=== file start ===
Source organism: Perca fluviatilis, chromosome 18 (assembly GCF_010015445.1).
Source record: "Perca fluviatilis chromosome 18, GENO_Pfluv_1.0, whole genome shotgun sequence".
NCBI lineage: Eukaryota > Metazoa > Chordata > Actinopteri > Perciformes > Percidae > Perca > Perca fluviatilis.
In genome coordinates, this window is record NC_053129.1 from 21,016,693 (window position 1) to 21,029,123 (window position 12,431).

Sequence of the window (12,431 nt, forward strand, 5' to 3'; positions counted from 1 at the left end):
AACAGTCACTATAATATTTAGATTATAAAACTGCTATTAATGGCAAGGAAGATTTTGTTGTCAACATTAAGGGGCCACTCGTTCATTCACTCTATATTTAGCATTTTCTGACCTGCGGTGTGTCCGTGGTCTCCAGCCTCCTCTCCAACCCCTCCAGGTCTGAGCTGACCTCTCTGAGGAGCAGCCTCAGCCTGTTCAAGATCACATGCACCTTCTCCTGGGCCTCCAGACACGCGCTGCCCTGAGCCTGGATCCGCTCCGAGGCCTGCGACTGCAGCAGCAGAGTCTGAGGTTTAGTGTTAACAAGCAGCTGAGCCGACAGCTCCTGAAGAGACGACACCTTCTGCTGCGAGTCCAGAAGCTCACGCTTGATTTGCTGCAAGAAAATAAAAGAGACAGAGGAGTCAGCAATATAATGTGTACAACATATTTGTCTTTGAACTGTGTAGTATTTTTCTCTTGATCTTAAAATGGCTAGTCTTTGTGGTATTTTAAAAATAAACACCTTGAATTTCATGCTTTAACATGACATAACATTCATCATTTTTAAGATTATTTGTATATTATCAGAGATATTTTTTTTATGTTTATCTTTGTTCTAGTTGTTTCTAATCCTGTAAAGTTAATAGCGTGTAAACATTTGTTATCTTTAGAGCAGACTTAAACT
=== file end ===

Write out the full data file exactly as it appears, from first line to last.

Source organism: Perca fluviatilis, chromosome 18 (assembly GCF_010015445.1).
Source record: "Perca fluviatilis chromosome 18, GENO_Pfluv_1.0, whole genome shotgun sequence".
NCBI lineage: Eukaryota > Metazoa > Chordata > Actinopteri > Perciformes > Percidae > Perca > Perca fluviatilis.
In genome coordinates, this window is record NC_053129.1 from 21,016,693 (window position 1) to 21,029,123 (window position 12,431).

Sequence of the window (12,431 nt, forward strand, 5' to 3'; positions counted from 1 at the left end):
AACAGTCACTATAATATTTAGATTATAAAACTGCTATTAATGGCAAGGAAGATTTTGTTGTCAACATTAAGGGGCCACTCGTTCATTCACTCTATATTTAGCATTTTCTGACCTGCGGTGTGTCCGTGGTCTCCAGCCTCCTCTCCAACCCCTCCAGGTCTGAGCTGACCTCTCTGAGGAGCAGCCTCAGCCTGTTCAAGATCACATGCACCTTCTCCTGGGCCTCCAGACACGCGCTGCCCTGAGCCTGGATCCGCTCCGAGGCCTGCGACTGCAGCAGCAGAGTCTGAGGTTTAGTGTTAACAAGCAGCTGAGCCGACAGCTCCTGAAGAGACGACACCTTCTGCTGCGAGTCCAGAAGCTCACGCTTGATTTGCTGCAAGAAAATAAAAGAGACAGAGGAGTCAGCAATATAATGTGTACAACATATTTGTCTTTGAACTGTGTAGTATTTTTCTCTTGATCTTAAAATGGCTAGTCTTTGTGGTATTTTAAAAATAAACACCTTGAATTTCATGCTTTAACATGACATAACATTCATCATTTTTAAGATTATTTGTATATTATCAGAGATATTTTTTTTATGTTTATCTTTGTTCTAGTTGTTTCTAATCCTGTAAAGTTAATAGCGTGTAAACATTTGTTATCTTTAGAGCAGACTTAAACT